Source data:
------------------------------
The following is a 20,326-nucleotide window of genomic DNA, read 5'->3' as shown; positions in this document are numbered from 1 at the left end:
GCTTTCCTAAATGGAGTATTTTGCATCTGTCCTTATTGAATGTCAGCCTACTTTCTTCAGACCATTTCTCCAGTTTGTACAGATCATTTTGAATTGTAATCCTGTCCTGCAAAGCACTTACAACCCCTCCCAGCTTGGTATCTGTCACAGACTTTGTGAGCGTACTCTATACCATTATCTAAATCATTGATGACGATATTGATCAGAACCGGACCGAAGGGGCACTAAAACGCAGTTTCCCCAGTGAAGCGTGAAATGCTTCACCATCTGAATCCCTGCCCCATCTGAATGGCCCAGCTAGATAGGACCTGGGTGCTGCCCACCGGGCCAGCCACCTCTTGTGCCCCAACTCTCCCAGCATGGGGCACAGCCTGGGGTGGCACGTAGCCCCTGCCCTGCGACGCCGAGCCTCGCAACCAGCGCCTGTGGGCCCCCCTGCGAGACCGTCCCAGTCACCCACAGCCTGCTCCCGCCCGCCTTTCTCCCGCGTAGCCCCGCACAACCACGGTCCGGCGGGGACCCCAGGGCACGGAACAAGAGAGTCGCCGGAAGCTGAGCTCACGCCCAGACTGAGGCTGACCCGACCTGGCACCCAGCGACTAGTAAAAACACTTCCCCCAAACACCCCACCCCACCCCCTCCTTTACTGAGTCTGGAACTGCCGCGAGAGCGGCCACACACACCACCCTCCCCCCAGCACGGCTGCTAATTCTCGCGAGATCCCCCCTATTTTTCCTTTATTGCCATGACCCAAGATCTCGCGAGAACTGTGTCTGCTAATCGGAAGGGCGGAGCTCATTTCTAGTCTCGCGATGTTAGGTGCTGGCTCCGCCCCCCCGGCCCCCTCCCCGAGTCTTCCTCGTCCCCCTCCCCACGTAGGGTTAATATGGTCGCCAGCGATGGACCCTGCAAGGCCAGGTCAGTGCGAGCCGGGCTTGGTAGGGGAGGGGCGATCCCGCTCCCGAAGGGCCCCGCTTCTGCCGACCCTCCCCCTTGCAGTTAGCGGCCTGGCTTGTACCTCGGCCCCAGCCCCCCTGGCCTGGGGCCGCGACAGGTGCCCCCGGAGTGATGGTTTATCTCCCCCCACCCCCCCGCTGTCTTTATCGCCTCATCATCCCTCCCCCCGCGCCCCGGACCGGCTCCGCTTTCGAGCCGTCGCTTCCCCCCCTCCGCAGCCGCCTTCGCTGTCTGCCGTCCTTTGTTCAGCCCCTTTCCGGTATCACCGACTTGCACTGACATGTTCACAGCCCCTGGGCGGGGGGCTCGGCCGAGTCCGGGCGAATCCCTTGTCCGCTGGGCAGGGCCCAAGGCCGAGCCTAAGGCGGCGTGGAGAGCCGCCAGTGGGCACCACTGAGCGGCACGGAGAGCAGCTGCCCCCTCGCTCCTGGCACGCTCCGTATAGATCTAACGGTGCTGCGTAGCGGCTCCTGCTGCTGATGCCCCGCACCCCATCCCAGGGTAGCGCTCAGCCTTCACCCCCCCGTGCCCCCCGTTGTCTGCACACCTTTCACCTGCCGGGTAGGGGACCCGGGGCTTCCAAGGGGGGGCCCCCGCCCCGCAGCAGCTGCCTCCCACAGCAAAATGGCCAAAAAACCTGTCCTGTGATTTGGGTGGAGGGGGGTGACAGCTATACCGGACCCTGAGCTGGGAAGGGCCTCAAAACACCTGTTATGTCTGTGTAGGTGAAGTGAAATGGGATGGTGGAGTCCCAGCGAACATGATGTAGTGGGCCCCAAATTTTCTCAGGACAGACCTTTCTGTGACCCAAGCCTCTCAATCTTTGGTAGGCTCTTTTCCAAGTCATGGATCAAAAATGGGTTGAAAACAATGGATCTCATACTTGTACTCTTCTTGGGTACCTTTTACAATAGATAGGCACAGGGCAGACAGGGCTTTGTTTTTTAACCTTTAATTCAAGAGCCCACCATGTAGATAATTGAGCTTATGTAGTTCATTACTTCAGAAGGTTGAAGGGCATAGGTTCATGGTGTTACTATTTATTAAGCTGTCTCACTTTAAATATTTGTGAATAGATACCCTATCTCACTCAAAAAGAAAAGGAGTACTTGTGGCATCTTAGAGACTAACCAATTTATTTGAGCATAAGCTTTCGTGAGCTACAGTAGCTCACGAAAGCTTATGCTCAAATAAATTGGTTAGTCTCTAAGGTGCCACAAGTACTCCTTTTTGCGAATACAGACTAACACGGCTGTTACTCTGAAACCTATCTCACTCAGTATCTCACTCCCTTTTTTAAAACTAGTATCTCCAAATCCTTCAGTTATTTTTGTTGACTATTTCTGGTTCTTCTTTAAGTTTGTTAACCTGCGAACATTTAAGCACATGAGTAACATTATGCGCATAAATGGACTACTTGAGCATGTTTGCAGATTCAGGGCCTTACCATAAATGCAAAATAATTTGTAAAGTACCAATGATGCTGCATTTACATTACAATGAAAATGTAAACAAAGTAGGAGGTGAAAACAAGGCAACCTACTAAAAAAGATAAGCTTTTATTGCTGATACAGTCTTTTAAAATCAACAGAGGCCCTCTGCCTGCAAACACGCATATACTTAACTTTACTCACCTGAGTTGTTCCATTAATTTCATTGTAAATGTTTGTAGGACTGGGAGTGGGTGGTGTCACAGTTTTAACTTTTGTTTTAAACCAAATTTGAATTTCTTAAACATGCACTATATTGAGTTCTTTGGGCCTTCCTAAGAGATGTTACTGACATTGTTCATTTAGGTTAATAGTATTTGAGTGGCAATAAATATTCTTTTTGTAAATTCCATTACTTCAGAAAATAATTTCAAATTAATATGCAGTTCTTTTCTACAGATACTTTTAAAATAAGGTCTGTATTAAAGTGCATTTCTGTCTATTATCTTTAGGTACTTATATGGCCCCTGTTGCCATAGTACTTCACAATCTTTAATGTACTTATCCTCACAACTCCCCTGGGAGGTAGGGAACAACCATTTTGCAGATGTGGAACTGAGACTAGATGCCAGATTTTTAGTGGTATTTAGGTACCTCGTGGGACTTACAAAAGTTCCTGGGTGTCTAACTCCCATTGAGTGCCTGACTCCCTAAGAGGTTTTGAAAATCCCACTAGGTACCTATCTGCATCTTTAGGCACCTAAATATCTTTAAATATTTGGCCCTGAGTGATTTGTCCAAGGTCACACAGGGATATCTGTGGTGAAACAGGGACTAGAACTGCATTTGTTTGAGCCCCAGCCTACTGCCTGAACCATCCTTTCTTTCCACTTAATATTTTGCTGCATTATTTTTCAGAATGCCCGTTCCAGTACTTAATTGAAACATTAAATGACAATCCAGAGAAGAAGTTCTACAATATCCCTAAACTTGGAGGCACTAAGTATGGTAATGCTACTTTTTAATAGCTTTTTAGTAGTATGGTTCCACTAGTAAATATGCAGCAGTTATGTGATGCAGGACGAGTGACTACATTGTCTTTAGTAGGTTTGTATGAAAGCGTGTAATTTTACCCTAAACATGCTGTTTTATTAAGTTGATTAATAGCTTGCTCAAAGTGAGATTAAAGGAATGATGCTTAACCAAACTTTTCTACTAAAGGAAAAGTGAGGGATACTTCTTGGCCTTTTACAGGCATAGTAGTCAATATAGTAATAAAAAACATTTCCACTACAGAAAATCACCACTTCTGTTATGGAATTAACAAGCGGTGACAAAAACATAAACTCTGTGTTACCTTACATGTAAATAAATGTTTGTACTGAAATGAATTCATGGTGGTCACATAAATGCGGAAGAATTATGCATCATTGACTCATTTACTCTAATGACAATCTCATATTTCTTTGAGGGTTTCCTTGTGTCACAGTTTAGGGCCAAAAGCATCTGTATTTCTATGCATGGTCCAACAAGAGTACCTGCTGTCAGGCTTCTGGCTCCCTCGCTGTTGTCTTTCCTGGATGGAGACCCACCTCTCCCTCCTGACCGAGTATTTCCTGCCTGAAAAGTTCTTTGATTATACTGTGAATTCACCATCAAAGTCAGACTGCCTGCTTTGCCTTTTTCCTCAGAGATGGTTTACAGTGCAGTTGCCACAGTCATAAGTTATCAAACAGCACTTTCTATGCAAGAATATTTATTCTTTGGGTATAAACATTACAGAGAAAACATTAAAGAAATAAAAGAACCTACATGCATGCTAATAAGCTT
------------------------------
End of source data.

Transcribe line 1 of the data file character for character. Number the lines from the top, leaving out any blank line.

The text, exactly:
The following is a 20,326-nucleotide window of genomic DNA, read 5'->3' as shown; positions in this document are numbered from 1 at the left end: